Food diversity will play an essential role during extended space voyages. A new NASA experiment aims to increase the diversity of foods that can be grown directly in space. The research, which took place on the International Space Station, used romaine lettuce. While this food is already available in the area, NASA officials are confident that other crops could be cultivated in the future.
Previous food experiments which took place on the ISS employed seed bags. These bags are manually injected with water by the astronauts. The small amount of water may be enough for the romaine lettuce, but other types of vegetables will require a higher quantity.
During a 21-day test, the astronauts cultivated romaine lettuce seeds placed in passive orbital nutrient delivery systems (also known as PONDS). This new type of units are more affordable in comparison to the classic seed bags, and they can contain a more significant amount of water, while at the same time offering more space for roots.
A new NASA experiment could increase space food diversity
The PONDS are also more efficient since they consume a lower amount of electric power. Out of 12 PONDS, six be sent back to Earth with the help of an upcoming SpaceX mission. After further analysis, the PONDS design will be refined, and researchers will attempt to use it grow different crops.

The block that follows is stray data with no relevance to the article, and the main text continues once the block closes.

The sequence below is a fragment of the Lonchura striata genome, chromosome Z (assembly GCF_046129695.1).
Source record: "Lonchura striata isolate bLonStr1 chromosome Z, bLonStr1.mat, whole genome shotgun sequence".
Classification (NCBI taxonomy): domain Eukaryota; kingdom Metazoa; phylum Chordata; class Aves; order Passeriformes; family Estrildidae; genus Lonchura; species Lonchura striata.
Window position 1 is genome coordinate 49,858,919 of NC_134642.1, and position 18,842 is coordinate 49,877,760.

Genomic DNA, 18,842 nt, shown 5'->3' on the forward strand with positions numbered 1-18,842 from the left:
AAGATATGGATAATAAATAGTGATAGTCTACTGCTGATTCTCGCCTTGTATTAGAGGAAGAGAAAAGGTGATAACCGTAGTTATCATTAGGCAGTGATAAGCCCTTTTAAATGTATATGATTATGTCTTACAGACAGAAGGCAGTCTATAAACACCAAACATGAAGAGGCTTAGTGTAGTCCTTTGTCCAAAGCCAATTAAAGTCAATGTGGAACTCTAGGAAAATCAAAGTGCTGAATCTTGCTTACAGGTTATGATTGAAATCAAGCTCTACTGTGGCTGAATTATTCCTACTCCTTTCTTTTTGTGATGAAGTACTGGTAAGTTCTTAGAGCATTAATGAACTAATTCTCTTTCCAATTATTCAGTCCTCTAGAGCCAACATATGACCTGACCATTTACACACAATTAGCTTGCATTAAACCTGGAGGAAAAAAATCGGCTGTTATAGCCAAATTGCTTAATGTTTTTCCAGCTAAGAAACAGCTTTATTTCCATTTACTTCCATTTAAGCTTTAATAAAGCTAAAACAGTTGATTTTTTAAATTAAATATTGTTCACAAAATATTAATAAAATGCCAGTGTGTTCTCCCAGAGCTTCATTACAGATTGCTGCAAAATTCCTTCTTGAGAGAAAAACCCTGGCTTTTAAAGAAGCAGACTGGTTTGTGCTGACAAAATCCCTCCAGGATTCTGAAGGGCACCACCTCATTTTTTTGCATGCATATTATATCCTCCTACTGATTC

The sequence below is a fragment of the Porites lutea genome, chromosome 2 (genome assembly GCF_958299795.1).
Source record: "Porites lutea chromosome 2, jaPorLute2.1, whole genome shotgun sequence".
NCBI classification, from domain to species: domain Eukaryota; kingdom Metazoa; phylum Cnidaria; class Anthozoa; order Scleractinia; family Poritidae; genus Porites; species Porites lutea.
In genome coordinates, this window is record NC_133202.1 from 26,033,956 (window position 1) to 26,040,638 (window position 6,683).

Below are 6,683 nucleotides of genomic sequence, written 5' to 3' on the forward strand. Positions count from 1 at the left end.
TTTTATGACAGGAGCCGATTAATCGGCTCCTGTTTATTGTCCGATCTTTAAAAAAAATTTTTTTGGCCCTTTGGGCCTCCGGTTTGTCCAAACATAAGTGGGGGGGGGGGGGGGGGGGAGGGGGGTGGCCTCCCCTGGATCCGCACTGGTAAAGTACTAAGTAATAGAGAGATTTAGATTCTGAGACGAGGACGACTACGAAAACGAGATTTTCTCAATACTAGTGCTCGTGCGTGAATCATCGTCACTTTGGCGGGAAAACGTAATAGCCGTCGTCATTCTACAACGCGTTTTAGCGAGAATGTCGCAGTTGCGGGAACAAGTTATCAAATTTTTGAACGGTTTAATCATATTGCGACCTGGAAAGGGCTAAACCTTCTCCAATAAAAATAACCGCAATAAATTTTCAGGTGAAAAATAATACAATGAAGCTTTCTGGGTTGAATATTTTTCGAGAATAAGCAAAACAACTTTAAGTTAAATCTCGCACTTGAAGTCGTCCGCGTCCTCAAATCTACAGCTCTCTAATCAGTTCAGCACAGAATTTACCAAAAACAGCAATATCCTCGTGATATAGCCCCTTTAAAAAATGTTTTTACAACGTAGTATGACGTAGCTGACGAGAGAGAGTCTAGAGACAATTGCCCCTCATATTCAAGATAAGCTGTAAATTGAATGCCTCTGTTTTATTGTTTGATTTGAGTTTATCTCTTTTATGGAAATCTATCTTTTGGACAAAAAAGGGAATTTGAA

This innovation may not seem too impressive, but it will be quite crucial in the long run. While the ISS and the moon are close to Earth astronauts who participate in long missions will require a reliable source of food that can be produced aboard the ship, since supply missions would be expensive and impractical.
According to a high-ranking NASA employee, a great accent should be placed on self-sustenance and the ration between the initial costs and the potential benefits. In the span of a few decades, the food consumed by astronauts has come a long way from the small packages and tubes filled with nutrients which were used during the first missions.